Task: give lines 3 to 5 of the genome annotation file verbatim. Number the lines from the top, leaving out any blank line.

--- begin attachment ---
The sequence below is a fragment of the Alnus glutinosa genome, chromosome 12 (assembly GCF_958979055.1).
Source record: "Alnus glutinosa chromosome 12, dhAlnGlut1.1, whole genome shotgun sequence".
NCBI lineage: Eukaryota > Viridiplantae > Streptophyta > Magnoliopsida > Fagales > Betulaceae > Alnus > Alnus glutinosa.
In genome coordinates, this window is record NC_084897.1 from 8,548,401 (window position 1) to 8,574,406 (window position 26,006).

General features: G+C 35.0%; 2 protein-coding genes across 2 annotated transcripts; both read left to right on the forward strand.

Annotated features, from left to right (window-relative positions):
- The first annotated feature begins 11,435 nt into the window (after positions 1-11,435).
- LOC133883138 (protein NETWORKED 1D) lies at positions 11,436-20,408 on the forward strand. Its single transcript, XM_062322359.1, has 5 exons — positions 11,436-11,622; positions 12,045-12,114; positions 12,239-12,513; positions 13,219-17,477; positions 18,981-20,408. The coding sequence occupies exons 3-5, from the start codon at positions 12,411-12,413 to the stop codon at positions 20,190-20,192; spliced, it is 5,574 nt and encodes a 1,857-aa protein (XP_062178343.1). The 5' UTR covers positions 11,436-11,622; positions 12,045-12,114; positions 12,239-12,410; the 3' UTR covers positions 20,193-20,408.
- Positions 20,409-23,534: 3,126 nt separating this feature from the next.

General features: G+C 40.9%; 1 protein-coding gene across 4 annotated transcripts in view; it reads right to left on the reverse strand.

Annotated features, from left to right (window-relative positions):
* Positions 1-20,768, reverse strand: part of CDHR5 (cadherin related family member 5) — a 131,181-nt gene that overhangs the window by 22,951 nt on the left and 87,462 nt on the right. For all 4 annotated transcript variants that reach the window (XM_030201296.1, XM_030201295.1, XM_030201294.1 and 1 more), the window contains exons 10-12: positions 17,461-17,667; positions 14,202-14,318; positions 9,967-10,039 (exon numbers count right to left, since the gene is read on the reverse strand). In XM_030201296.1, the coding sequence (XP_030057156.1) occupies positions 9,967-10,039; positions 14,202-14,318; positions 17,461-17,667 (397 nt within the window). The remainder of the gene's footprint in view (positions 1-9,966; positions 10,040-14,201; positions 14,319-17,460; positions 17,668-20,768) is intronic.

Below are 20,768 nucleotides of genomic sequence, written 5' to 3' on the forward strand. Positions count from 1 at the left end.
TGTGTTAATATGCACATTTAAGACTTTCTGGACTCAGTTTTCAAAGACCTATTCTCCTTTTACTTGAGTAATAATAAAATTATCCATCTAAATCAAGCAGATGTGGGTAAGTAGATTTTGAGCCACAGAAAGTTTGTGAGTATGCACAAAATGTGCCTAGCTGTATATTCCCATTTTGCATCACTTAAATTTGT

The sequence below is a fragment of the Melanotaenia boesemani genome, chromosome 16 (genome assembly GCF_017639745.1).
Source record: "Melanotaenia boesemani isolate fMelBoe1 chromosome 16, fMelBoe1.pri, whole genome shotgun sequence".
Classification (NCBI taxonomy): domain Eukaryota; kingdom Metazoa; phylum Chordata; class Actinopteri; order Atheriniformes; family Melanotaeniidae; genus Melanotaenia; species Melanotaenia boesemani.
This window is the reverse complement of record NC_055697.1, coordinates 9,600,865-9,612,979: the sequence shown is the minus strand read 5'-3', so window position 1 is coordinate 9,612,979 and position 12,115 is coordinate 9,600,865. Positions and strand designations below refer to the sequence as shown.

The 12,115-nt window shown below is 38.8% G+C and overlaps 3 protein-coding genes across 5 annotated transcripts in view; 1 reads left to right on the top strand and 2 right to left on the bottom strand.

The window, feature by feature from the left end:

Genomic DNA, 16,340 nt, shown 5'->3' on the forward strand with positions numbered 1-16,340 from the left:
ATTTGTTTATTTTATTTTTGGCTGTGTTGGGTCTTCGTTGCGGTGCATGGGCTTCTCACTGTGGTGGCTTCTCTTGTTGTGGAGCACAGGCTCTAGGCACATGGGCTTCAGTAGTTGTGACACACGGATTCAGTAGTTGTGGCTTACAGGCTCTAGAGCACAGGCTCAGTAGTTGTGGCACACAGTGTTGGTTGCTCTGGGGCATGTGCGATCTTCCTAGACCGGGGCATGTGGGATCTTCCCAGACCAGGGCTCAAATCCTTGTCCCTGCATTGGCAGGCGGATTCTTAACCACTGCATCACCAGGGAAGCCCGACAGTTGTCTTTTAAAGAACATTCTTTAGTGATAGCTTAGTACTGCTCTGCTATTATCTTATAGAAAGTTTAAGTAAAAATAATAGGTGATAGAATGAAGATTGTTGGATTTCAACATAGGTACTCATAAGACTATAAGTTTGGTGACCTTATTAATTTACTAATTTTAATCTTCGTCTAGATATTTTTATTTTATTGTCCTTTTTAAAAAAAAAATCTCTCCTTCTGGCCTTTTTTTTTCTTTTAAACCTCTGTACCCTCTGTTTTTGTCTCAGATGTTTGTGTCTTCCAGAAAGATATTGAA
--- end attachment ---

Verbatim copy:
NCBI lineage: Eukaryota > Viridiplantae > Streptophyta > Magnoliopsida > Fagales > Betulaceae > Alnus > Alnus glutinosa.
In genome coordinates, this window is record NC_084897.1 from 8,548,401 (window position 1) to 8,574,406 (window position 26,006).

General features: G+C 35.0%; 2 protein-coding genes across 2 annotated transcripts; both read left to right on the forward strand.